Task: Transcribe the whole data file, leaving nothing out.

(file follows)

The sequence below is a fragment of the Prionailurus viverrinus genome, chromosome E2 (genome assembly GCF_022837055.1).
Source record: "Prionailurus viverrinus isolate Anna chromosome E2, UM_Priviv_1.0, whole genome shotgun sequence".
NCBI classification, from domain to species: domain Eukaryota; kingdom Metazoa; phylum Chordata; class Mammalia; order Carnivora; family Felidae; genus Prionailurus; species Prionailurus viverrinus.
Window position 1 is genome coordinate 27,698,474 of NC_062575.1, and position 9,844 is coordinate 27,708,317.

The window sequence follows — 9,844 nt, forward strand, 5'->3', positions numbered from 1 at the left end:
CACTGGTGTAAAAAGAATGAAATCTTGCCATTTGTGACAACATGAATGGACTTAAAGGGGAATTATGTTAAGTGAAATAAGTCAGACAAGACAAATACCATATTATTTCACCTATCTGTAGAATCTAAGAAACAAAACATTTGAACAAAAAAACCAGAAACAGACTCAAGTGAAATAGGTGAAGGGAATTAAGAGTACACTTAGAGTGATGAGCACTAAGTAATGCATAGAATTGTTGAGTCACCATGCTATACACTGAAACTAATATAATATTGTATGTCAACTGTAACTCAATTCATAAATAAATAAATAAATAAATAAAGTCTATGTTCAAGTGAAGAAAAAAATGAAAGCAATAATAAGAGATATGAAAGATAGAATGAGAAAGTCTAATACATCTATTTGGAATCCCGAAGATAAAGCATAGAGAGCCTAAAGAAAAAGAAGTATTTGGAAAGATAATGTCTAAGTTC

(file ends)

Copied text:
The sequence below is a fragment of the Prionailurus viverrinus genome, chromosome E2 (genome assembly GCF_022837055.1).
Source record: "Prionailurus viverrinus isolate Anna chromosome E2, UM_Priviv_1.0, whole genome shotgun sequence".
NCBI classification, from domain to species: domain Eukaryota; kingdom Metazoa; phylum Chordata; class Mammalia; order Carnivora; family Felidae; genus Prionailurus; species Prionailurus viverrinus.
Window position 1 is genome coordinate 27,698,474 of NC_062575.1, and position 9,844 is coordinate 27,708,317.

The window sequence follows — 9,844 nt, forward strand, 5'->3', positions numbered from 1 at the left end:
CACTGGTGTAAAAAGAATGAAATCTTGCCATTTGTGACAACATGAATGGACTTAAAGGGGAATTATGTTAAGTGAAATAAGTCAGACAAGACAAATACCATATTATTTCACCTATCTGTAGAATCTAAGAAACAAAACATTTGAACAAAAAAACCAGAAACAGACTCAAGTGAAATAGGTGAAGGGAATTAAGAGTACACTTAGAGTGATGAGCACTAAGTAATGCATAGAATTGTTGAGTCACCATGCTATACACTGAAACTAATATAATATTGTATGTCAACTGTAACTCAATTCATAAATAAATAAATAAATAAATAAAGTCTATGTTCAAGTGAAGAAAAAAATGAAAGCAATAATAAGAGATATGAAAGATAGAATGAGAAAGTCTAATACATCTATTTGGAATCCCGAAGATAAAGCATAGAGAGCCTAAAGAAAAAGAAGTATTTGGAAAGATAATGTCTAAGTTC